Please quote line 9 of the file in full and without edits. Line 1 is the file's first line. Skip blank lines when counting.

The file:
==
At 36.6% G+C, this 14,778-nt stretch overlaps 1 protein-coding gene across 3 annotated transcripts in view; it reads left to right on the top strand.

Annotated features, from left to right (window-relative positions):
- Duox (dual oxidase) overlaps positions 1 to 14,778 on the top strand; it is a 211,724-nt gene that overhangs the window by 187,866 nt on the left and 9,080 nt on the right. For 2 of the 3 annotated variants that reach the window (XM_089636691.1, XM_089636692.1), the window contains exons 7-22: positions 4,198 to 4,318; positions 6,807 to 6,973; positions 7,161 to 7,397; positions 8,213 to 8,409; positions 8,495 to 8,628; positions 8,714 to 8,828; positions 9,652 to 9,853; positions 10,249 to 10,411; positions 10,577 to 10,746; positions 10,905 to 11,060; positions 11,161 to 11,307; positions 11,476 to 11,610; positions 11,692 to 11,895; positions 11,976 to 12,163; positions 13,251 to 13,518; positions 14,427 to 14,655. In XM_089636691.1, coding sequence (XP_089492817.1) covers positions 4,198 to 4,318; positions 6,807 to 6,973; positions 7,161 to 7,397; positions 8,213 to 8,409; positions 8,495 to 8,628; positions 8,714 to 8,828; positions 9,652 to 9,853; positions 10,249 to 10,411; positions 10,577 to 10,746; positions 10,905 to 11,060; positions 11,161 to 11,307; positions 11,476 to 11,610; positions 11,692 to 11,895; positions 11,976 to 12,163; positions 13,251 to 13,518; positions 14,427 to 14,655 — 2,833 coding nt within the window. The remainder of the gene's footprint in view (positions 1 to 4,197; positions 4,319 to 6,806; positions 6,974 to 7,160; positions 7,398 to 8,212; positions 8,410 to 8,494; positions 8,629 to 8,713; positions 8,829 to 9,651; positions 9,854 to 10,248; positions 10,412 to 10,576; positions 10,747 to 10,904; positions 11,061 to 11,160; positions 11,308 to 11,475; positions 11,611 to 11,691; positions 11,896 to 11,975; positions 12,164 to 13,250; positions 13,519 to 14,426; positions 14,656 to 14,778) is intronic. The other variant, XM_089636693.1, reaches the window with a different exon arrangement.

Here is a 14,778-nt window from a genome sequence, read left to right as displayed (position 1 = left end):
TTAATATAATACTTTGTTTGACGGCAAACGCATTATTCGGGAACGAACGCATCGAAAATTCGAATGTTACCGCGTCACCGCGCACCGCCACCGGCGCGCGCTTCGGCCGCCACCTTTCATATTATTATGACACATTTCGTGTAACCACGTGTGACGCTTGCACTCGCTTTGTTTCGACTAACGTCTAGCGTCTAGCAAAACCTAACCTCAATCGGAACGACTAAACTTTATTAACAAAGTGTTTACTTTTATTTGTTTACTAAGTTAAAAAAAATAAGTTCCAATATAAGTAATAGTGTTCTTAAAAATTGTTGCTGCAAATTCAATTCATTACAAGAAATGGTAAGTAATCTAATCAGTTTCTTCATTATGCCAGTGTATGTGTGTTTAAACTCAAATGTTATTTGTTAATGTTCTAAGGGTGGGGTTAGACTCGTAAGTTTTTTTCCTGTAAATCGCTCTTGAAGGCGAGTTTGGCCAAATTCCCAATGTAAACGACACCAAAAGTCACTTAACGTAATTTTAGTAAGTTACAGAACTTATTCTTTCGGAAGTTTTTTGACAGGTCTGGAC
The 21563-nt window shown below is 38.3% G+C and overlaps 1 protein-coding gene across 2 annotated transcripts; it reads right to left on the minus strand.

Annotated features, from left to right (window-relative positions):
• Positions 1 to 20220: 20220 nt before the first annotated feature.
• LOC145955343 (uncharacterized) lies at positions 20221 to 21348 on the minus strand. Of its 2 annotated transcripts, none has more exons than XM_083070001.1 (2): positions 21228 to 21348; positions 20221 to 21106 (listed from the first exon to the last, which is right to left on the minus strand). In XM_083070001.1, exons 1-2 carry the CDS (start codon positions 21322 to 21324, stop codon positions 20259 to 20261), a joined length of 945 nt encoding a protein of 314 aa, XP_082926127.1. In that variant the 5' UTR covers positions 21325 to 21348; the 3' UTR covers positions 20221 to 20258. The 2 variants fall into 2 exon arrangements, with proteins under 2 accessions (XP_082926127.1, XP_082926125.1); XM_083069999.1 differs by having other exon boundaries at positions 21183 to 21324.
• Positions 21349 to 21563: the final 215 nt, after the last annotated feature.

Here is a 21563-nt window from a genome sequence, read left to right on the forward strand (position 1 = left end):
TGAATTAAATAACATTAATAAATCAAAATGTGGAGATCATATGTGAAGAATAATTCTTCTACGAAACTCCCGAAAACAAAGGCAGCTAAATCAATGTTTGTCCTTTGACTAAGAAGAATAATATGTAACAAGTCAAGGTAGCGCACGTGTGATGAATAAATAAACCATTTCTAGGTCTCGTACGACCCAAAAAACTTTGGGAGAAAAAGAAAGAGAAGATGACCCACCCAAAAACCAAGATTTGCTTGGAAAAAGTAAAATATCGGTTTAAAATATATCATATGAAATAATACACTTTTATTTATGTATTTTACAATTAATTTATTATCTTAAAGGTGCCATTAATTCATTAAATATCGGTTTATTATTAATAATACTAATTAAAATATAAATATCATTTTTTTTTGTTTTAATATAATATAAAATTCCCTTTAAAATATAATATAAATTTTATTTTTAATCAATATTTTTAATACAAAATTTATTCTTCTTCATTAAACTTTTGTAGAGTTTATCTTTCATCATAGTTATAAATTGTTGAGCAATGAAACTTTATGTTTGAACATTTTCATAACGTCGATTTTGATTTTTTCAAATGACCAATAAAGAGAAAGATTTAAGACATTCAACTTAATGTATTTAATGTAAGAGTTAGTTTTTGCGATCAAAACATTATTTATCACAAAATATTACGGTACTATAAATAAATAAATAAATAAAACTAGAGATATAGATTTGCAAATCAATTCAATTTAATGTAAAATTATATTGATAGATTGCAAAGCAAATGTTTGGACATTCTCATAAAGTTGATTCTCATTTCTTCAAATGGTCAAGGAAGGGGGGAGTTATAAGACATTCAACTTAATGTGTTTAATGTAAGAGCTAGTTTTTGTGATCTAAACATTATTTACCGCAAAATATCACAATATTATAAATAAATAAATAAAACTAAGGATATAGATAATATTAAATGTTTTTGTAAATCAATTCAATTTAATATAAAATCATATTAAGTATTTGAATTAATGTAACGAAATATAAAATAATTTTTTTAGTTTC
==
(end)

• LOC145955343 (uncharacterized) lies at positions 20221 to 21348 on the minus strand. Of its 2 annotated transcripts, none has more exons than XM_083070001.1 (2): positions 21228 to 21348; positions 20221 to 21106 (listed from the first exon to the last, which is right to left on the minus strand). In XM_083070001.1, exons 1-2 carry the CDS (start codon positions 21322 to 21324, stop codon positions 20259 to 20261), a joined length of 945 nt encoding a protein of 314 aa, XP_082926127.1. In that variant the 5' UTR covers positions 21325 to 21348; the 3' UTR covers positions 20221 to 20258. The 2 variants fall into 2 exon arrangements, with proteins under 2 accessions (XP_082926127.1, XP_082926125.1); XM_083069999.1 differs by having other exon boundaries at positions 21183 to 21324.